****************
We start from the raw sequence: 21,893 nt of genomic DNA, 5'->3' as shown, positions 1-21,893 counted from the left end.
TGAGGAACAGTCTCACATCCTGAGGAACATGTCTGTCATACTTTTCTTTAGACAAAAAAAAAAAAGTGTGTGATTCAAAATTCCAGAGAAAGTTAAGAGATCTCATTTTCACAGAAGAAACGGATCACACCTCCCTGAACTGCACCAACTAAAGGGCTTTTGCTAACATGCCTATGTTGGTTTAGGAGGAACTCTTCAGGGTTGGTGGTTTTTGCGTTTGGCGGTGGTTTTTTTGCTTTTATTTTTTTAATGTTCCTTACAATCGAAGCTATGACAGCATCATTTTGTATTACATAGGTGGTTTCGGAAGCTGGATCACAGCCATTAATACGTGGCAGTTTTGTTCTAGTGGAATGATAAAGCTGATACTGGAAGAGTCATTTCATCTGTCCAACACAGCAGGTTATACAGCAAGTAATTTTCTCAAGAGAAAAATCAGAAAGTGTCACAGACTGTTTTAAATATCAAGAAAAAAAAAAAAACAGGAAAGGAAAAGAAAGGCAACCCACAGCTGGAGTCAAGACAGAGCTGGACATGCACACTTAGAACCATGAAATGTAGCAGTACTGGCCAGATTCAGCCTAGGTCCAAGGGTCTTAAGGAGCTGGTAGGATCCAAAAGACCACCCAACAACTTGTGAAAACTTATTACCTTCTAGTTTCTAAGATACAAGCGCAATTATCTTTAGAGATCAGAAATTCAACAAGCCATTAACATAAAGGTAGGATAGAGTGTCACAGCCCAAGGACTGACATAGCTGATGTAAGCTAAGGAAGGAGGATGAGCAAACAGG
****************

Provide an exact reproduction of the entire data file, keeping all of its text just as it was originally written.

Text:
We start from the raw sequence: 21,893 nt of genomic DNA, 5'->3' as shown, positions 1-21,893 counted from the left end.
TGAGGAACAGTCTCACATCCTGAGGAACATGTCTGTCATACTTTTCTTTAGACAAAAAAAAAAAAGTGTGTGATTCAAAATTCCAGAGAAAGTTAAGAGATCTCATTTTCACAGAAGAAACGGATCACACCTCCCTGAACTGCACCAACTAAAGGGCTTTTGCTAACATGCCTATGTTGGTTTAGGAGGAACTCTTCAGGGTTGGTGGTTTTTGCGTTTGGCGGTGGTTTTTTTGCTTTTATTTTTTTAATGTTCCTTACAATCGAAGCTATGACAGCATCATTTTGTATTACATAGGTGGTTTCGGAAGCTGGATCACAGCCATTAATACGTGGCAGTTTTGTTCTAGTGGAATGATAAAGCTGATACTGGAAGAGTCATTTCATCTGTCCAACACAGCAGGTTATACAGCAAGTAATTTTCTCAAGAGAAAAATCAGAAAGTGTCACAGACTGTTTTAAATATCAAGAAAAAAAAAAAAACAGGAAAGGAAAAGAAAGGCAACCCACAGCTGGAGTCAAGACAGAGCTGGACATGCACACTTAGAACCATGAAATGTAGCAGTACTGGCCAGATTCAGCCTAGGTCCAAGGGTCTTAAGGAGCTGGTAGGATCCAAAAGACCACCCAACAACTTGTGAAAACTTATTACCTTCTAGTTTCTAAGATACAAGCGCAATTATCTTTAGAGATCAGAAATTCAACAAGCCATTAACATAAAGGTAGGATAGAGTGTCACAGCCCAAGGACTGACATAGCTGATGTAAGCTAAGGAAGGAGGATGAGCAAACAGG